On the Find page, you can filter texts by their reading grade levels: the levels students need to be at in order to access the texts. For example, a tenth grader may be reading at an eighth grade level.
Since all the literature featured on this site has multiple levels of meaning, we recommend searching for all the reading levels your students are able to access (e.g., for students at a fifth-grade level, search for grades 1-5.)
For teachers using lexiles, the chart below outlines approximate conversions.
|Reading Grade-Levels||Approximate Lexiles|
|1 to 2||10L - 200L|
|2 to 3||210L - 400L|
|3 to 5||410L - 600L|
|5 to 7||610L - 800L|
|7 to 9||810L - 1000L|
|9 to 11||1010L - 1200L|
|11 to 12||1210L - 1400L|
|12 and up||1410L - 1600L|
Reading grade-levels don't always correspond to maturity levels: the Japanese comic "Tetsu of the Yamanote Line" is at a second and third grade reading level, but includes scenes of violence and is much better-suited to young adults than to elementary students. (In fact, this story is an excellent "hi-lo" text, likely to engage older students who are reading below grade-level.)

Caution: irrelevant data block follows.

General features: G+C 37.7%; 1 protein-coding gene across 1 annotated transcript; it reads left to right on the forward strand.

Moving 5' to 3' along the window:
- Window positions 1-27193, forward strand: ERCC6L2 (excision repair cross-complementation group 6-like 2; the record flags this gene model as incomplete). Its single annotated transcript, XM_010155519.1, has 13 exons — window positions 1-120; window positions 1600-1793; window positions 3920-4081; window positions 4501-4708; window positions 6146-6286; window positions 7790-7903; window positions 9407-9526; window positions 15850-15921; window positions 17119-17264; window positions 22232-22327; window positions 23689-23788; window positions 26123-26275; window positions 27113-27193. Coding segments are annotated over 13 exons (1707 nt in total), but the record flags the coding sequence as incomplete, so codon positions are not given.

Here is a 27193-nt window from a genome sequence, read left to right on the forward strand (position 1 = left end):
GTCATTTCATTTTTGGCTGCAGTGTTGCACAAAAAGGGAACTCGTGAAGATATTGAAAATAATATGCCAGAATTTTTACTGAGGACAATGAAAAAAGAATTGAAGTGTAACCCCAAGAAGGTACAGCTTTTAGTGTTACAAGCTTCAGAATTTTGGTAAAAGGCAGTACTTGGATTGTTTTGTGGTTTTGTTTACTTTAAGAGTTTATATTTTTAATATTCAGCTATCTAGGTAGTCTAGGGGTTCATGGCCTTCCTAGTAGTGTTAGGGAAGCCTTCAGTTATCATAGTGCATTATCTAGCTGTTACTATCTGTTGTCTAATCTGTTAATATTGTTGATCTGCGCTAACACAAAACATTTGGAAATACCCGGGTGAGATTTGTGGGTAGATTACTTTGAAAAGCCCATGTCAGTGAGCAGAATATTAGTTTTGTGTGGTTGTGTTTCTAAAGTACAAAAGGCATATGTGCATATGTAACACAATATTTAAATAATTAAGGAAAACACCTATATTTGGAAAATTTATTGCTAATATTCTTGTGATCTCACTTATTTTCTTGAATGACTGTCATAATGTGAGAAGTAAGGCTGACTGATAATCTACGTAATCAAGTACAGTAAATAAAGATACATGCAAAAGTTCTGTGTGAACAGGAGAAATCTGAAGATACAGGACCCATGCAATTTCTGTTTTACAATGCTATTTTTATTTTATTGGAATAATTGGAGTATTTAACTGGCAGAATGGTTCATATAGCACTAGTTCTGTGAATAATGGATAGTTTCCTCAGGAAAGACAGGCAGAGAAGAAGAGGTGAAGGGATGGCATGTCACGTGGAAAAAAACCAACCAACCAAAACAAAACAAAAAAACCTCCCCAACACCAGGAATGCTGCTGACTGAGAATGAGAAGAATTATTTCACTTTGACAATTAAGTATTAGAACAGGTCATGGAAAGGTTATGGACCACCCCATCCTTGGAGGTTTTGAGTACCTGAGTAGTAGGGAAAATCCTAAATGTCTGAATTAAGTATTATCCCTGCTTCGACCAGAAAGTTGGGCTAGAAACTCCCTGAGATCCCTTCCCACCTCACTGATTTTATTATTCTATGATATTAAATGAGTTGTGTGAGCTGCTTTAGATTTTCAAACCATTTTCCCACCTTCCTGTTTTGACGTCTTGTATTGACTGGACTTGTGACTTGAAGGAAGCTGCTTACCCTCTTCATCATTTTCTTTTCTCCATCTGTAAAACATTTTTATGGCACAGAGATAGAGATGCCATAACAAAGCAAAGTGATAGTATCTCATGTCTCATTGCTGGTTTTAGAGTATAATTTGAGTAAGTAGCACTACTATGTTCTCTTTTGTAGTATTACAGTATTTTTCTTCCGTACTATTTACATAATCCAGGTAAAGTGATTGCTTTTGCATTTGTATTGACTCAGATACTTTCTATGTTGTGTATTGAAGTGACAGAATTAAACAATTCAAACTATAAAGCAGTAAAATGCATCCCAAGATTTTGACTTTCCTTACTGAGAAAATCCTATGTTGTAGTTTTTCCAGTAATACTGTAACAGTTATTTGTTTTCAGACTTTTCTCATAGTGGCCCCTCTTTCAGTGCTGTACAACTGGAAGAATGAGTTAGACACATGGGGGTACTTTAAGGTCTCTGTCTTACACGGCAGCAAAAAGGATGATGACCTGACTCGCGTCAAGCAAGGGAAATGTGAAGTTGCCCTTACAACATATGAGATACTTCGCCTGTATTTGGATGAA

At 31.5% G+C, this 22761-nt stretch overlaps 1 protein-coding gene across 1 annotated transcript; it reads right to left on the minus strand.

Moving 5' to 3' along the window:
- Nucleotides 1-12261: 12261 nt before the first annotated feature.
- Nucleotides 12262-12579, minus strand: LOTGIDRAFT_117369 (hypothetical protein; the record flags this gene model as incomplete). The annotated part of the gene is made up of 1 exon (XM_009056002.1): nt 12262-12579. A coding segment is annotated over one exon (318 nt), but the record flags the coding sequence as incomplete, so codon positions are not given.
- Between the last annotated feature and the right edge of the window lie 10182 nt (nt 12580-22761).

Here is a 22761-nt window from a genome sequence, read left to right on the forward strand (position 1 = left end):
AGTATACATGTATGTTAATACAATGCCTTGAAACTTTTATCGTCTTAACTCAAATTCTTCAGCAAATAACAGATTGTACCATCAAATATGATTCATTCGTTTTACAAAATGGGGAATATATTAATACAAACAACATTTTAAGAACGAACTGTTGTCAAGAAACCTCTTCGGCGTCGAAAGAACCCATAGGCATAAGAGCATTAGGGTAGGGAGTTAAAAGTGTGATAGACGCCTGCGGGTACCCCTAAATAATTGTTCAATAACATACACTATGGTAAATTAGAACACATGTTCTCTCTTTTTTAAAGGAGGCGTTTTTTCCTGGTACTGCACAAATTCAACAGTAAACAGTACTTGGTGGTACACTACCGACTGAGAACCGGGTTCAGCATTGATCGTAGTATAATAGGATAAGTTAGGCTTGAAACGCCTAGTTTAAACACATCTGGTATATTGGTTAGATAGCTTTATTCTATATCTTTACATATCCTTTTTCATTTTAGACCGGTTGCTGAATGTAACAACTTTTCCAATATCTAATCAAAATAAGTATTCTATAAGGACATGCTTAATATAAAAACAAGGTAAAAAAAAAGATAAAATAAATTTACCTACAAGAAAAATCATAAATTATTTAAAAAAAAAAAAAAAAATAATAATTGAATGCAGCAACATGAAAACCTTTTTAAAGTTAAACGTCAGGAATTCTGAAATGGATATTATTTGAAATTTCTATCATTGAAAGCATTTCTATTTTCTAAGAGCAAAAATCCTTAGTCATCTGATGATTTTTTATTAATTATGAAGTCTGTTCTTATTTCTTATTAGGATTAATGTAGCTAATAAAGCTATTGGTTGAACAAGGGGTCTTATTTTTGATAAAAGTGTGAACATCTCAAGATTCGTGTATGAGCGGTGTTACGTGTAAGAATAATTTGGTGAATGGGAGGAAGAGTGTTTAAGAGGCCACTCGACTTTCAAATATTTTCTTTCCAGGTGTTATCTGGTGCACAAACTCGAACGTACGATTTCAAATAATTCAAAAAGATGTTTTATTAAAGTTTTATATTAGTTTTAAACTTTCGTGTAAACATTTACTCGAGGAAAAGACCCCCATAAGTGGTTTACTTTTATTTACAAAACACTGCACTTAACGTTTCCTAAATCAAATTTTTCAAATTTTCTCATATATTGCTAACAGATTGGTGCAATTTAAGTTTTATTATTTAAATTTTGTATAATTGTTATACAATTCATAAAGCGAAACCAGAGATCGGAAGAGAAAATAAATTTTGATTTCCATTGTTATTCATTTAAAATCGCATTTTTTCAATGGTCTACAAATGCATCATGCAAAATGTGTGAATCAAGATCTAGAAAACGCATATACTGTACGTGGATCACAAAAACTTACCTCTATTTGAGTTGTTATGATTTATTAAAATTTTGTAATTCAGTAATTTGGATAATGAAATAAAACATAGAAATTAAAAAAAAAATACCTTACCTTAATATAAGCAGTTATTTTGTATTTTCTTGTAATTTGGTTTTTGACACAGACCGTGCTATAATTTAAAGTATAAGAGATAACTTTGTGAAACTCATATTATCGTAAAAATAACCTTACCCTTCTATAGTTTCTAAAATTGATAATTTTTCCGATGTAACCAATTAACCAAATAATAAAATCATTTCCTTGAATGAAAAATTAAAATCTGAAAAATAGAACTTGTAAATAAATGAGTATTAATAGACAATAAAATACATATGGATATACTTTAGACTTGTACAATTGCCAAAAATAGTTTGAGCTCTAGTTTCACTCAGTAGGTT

Other texts on this site are both written in simple language and appropriate for children, such as the inspiring Mexican poem "Nothing Remains Empty," by Juan Gregorio Regino. We recommend fully reading any text before using it in the classroom.
We use a number of tools to analyze reading grade-levels, including The Flesch Reading Ease formula, the Flesch-Kincaid Grade Level, and the Linsear Write Formula.